People are people, so why should it be, you and I should get along so awfully… – Depeche Mode
I was always envious of the head banger wardrobe, because compliance was pretty simple. Black Metallica t-shirt, white converse All Stars (tongue out), black skin-tight jeans (long handled comb optional) and regardless as to whether it was plus 40 degrees or minus 40 degrees outside – black leather jacket – undone. The rebel culture, throughout the generations, has always been to typify non-conformity. However, the irony was that they still conformed to their own group. To forego the Metallica and Converse in favour of the Go Gos and a pair of Tretorns could result in a black marble appearing in the bag.
Now, admittedly, the preppy culture was all about selling out. Theo Huxtable’s pursuit of Gordon Gartrell was no match for my pension-padding penchant for Ralph Lauren’s sweatshop employees. If you could put a horse riding polo player on a welding apron, I would wear it to school. And perhaps it would have helped suppress the cloud of Polo cologne I had basked in. Furthermore, the military precision involved in colour coordinating my cardigans to my slouch socks was tantamount to preparing for final exams. Which helps explain why I never had to formally prepare and present a valedictory address to my peers. (Did Lacoste even make mortarboards?) And sweaters. My closet looked like Mr. Belvedere’s. Pick up any yearbook from the 80s and you’ll notice two things different from nowadays. First, the pictures are all zoomed out in order to fit our hairdos into the frame, and second, three quarters of the students are wearing sweaters, and half of them have turtlenecks under them. My kids think I went to an Amish schoolhouse. However, ventilation was provided through the various strategically placed rips in our jeans, which was subject to strict adherence as well. (Didn’t a rip in your left knee mean you were gay?) I remember dropping a hundred bucks on a new pair of Calvins, only to come home, fray the knees, and then ruin my parent’s dryer “distressing” them with stones.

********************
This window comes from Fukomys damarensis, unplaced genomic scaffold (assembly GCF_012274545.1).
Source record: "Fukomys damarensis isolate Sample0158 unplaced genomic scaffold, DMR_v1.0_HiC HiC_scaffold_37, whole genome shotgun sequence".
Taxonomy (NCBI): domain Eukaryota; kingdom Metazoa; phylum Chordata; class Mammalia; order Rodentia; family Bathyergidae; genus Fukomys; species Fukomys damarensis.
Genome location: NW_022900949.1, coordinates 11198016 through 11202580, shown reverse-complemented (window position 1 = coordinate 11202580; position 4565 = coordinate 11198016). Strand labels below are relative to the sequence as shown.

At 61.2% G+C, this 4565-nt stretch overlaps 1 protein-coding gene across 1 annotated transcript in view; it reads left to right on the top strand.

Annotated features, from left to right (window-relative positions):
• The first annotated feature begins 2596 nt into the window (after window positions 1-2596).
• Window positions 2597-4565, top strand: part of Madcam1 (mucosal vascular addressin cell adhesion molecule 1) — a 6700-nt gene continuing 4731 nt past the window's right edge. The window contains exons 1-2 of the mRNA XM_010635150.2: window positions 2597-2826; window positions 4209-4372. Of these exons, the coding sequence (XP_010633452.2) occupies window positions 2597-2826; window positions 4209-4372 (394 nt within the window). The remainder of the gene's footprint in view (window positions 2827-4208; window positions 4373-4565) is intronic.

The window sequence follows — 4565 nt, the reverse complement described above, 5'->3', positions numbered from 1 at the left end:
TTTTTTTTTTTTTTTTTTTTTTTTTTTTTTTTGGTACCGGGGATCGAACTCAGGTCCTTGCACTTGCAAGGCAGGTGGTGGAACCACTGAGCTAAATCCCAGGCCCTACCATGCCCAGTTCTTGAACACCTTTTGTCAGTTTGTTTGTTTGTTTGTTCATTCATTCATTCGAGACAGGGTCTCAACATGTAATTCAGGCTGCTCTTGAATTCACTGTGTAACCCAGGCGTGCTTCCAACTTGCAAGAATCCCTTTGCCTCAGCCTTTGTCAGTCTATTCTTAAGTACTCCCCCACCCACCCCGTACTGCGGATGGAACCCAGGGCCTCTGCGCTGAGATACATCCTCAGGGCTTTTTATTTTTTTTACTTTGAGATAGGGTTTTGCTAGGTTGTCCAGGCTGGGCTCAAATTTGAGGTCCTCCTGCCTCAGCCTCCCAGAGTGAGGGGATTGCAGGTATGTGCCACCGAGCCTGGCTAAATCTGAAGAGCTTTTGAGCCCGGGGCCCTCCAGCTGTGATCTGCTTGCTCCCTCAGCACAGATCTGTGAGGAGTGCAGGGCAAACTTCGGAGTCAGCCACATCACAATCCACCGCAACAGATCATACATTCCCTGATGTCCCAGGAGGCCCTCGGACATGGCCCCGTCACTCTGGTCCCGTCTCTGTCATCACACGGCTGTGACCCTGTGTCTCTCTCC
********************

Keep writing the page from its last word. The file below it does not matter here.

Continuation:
Teens, when struggling with self-identity, easily fall prey to imitative temptation. Which explains why the hell anybody would wear a red pleather zippered jacket over a pirate shirt. You either watched too much “Good Rockin’ Tonight” on CBC, or went to Voaden. (Relax; Voaden’s red leather jackets had subtle differences from Michael Jackson’s.) Regardless of whichever clique you belonged to, you wanted to project an image. Although, it has been said that people are like icebergs – 10% is showing while the remaining 90% is submerged. I was no different. For every Ramones pin on my lapel, there was a Duran Duran album hidden at the back of the milk crate. We all had emotional holes to fill. So while St. Thomas was hardly gangland in its appearance, clothing could often identify who you hung out with or, in essence, who you were. The head bangers and preps didn`t exactly mirror the West Side Story, however, fashion has the ability to divide people. I don`t want to get all Breakfast Clubby, but we`re all the same underneath and behind all our inhibitions. And if I may quote the great western philosopher Jermaine Stewart – `We don`t have to take our clothes off to have a good time. Just crank some Slayer and drink some cherry wine, uh huh…